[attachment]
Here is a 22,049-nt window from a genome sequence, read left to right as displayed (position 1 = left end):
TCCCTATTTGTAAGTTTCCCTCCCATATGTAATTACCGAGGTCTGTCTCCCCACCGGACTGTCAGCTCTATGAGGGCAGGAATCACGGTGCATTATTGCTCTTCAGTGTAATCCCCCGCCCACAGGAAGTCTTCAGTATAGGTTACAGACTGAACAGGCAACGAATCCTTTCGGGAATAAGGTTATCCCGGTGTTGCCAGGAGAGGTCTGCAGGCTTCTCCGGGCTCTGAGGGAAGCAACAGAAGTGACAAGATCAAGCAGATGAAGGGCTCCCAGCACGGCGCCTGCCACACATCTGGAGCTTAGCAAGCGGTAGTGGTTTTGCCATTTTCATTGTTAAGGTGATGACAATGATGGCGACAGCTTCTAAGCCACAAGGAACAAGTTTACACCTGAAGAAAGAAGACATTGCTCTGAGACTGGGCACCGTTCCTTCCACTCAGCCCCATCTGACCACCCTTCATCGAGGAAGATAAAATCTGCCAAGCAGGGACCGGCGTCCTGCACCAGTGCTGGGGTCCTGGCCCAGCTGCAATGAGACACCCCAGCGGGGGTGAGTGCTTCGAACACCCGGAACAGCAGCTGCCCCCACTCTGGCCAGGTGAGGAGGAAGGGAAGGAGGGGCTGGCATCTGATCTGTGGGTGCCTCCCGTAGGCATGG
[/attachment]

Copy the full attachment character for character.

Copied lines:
Here is a 22,049-nt window from a genome sequence, read left to right as displayed (position 1 = left end):
TCCCTATTTGTAAGTTTCCCTCCCATATGTAATTACCGAGGTCTGTCTCCCCACCGGACTGTCAGCTCTATGAGGGCAGGAATCACGGTGCATTATTGCTCTTCAGTGTAATCCCCCGCCCACAGGAAGTCTTCAGTATAGGTTACAGACTGAACAGGCAACGAATCCTTTCGGGAATAAGGTTATCCCGGTGTTGCCAGGAGAGGTCTGCAGGCTTCTCCGGGCTCTGAGGGAAGCAACAGAAGTGACAAGATCAAGCAGATGAAGGGCTCCCAGCACGGCGCCTGCCACACATCTGGAGCTTAGCAAGCGGTAGTGGTTTTGCCATTTTCATTGTTAAGGTGATGACAATGATGGCGACAGCTTCTAAGCCACAAGGAACAAGTTTACACCTGAAGAAAGAAGACATTGCTCTGAGACTGGGCACCGTTCCTTCCACTCAGCCCCATCTGACCACCCTTCATCGAGGAAGATAAAATCTGCCAAGCAGGGACCGGCGTCCTGCACCAGTGCTGGGGTCCTGGCCCAGCTGCAATGAGACACCCCAGCGGGGGTGAGTGCTTCGAACACCCGGAACAGCAGCTGCCCCCACTCTGGCCAGGTGAGGAGGAAGGGAAGGAGGGGCTGGCATCTGATCTGTGGGTGCCTCCCGTAGGCATGG